It used to be a commonplace in discussion of the poetry of Theodore Roethke to emphasize the variety, the differences between his work as he passed through various “phases.” It is true that there is variety and there are differences at every stage of his work as he matured as a poet. Now that he is gone, however, and now that it is possible to look at his work as a whole, it is surprising how much of his future work, his interests and the directions he would later explore, veins that he would later mine, is indicated in OPEN HOUSE, mostly written during the decade preceding World War II. (It is to be remembered that though Roethke was often grouped with Richard Wilbur and Robert Lowell as one of the three leading poets of his generation, he was, in fact, ten years older than both of these poets and a good deal behind them in receiving an equivalent critical recognition). It was and is easy to be deceived by the poems of OPEN HOUSE. They are short, quiet, rather plainly and strictly formal, evidently subdued and modest. Their artistry is understated, and they blithely ignore some of the critical fiats prevalent at the time. They have a kind of hewn and carved simplicity, with minimal attention paid to the intellectual ambiguity, the forms of irony and wit, which were becoming fashionable. They make frequent and familiar use of abstractions, which had become the equivalent of dirty words to poets and critics who took their standards of judgment at second hand from Eliot and Pound. One has to imagine the effect of, for example, the second stanza of the title poem upon the conditioned reader of that period. Except for the poet’s obvious use of rhetorical paradox, which was very acceptable at that time, his lines break all the rules. Few, if any critics caught in the web of time have ever been able to exercise the necessary self-transcendence to acknowledge the validity of another and different approach. It is not surprising that OPEN HOUSE, which turns out to have been the first public statement of a poet of acknowledged greatness, was largely ignored. Contemporary literary history would seem to indicate that this is the fate of all the truly important writers of the modern period. It was hard then to see the virtues of this work and altogether too easy to label it as the quiet and unassuming verse of an English teacher who was obviously a little too removed from the action, a little out of touch with the exciting center of the literary scene. Then, also, there was World War II whose gory clamor drowed all but the loudest voices.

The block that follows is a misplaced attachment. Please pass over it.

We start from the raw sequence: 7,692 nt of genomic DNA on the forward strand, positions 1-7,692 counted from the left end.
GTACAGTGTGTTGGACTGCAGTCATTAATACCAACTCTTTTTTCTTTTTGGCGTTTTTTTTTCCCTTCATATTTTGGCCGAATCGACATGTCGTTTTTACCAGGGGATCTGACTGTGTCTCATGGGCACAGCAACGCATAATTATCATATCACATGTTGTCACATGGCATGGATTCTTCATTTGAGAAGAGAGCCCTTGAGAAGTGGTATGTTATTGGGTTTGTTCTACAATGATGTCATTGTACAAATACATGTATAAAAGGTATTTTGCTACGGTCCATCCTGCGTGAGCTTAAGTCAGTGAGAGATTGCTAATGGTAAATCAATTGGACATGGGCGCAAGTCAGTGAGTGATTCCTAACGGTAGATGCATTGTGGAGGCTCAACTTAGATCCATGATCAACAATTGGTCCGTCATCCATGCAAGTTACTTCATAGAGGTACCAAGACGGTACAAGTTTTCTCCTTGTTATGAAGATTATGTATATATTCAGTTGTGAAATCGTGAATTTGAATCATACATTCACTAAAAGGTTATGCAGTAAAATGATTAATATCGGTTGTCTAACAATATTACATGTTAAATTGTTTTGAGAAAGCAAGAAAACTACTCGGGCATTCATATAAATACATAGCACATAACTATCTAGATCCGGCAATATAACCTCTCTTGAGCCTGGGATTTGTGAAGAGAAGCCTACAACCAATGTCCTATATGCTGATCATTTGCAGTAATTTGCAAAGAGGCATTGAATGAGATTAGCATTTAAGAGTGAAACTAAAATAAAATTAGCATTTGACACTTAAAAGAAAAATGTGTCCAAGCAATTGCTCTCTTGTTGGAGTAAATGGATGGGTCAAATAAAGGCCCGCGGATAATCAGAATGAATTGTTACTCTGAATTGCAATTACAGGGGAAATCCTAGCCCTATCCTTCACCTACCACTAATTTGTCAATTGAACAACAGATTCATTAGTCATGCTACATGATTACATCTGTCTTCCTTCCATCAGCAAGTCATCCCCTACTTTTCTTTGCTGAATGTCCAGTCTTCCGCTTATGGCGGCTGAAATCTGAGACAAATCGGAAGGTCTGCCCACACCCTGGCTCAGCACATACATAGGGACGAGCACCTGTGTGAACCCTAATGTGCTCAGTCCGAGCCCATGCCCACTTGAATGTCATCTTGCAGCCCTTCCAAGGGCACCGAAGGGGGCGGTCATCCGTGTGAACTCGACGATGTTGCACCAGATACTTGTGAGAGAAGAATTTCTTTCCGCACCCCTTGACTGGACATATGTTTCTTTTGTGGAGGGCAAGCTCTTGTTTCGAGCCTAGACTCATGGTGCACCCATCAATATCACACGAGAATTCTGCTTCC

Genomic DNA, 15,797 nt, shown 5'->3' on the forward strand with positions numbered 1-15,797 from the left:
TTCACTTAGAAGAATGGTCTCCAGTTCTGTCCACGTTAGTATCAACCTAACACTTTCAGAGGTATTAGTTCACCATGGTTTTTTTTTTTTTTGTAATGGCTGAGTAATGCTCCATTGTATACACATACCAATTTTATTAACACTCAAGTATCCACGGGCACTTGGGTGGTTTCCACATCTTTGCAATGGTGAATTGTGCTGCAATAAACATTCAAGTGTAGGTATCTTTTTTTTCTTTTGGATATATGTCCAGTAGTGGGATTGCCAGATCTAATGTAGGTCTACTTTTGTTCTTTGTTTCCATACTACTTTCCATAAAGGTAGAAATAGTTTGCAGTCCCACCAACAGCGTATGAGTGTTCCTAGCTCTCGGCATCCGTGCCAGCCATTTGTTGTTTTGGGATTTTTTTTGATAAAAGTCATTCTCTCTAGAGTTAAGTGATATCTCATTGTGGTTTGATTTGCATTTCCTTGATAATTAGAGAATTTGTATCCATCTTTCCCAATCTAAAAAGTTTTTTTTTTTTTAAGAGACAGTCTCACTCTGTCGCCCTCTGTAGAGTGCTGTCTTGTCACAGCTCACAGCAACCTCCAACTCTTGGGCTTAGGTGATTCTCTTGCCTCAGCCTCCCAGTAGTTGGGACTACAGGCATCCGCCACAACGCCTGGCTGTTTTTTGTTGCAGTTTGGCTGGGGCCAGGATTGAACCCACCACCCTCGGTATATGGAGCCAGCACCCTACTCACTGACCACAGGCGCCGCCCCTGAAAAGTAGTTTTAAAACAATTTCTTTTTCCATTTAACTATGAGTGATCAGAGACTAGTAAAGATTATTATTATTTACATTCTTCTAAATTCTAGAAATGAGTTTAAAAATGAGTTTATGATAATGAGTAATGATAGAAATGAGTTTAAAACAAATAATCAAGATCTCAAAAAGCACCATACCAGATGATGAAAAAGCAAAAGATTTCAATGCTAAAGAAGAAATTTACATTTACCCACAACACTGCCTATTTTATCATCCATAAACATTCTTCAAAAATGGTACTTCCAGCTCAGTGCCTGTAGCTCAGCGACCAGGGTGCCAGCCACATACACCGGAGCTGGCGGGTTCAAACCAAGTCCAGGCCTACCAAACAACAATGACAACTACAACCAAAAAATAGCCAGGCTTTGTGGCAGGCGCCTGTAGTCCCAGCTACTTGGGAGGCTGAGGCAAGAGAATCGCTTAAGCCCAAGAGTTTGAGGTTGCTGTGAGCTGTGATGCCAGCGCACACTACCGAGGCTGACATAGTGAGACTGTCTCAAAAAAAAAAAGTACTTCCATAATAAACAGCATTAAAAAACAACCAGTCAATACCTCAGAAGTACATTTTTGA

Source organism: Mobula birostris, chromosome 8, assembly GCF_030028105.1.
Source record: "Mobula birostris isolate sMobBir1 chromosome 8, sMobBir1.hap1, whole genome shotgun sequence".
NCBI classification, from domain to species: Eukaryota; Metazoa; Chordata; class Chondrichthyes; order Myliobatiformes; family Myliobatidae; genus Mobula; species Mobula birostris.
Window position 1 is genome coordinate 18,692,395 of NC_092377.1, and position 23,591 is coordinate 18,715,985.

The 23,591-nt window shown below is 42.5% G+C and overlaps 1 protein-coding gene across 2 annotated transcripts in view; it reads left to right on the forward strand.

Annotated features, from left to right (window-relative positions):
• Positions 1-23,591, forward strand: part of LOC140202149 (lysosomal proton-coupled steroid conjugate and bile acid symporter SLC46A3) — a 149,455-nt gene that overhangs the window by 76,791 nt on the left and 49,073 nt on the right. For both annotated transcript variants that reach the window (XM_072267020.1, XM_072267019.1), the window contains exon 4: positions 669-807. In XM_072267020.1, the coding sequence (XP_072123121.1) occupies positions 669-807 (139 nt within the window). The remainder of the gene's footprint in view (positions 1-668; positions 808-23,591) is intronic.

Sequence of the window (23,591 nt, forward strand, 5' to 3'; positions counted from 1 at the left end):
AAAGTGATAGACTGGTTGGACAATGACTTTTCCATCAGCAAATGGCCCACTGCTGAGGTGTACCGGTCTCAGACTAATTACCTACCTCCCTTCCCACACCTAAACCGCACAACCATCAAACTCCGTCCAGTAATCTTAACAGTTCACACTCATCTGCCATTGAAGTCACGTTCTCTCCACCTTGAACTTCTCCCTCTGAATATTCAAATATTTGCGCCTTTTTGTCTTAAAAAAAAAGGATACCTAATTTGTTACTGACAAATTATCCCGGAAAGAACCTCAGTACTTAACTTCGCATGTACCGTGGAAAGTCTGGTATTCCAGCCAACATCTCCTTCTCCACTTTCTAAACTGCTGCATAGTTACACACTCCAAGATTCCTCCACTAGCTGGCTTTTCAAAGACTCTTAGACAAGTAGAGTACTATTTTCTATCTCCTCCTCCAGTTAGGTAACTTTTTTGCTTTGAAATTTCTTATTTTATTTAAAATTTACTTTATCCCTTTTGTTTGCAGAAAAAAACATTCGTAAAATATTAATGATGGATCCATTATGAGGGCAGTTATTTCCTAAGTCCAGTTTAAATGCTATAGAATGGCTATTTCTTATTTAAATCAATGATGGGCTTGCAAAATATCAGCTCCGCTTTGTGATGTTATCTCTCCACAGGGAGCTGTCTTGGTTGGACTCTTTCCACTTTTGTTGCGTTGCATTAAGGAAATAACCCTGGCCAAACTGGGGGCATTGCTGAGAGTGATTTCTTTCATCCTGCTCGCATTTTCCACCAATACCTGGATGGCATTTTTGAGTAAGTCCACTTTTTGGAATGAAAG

THE LOST SON came after the war and after the successes achieved by Robert Lowell in LORD WEARY’S CASTLE and Richard Wilbur in THE BEAUTIFUL CHANGES. Some changes in method were immediately evident. The shorter lyric poems shied away from abstraction, coming close at times to the purity of imagism in the exact rendering of the concrete image without regard to generalized comment by the poet and, inevitably the texture seemed tougher and more conventionally antipoetic. The final stanza of “Cuttings I” is illustrative and shows as well what the poet can do by intense and precise concentration on a single, small action.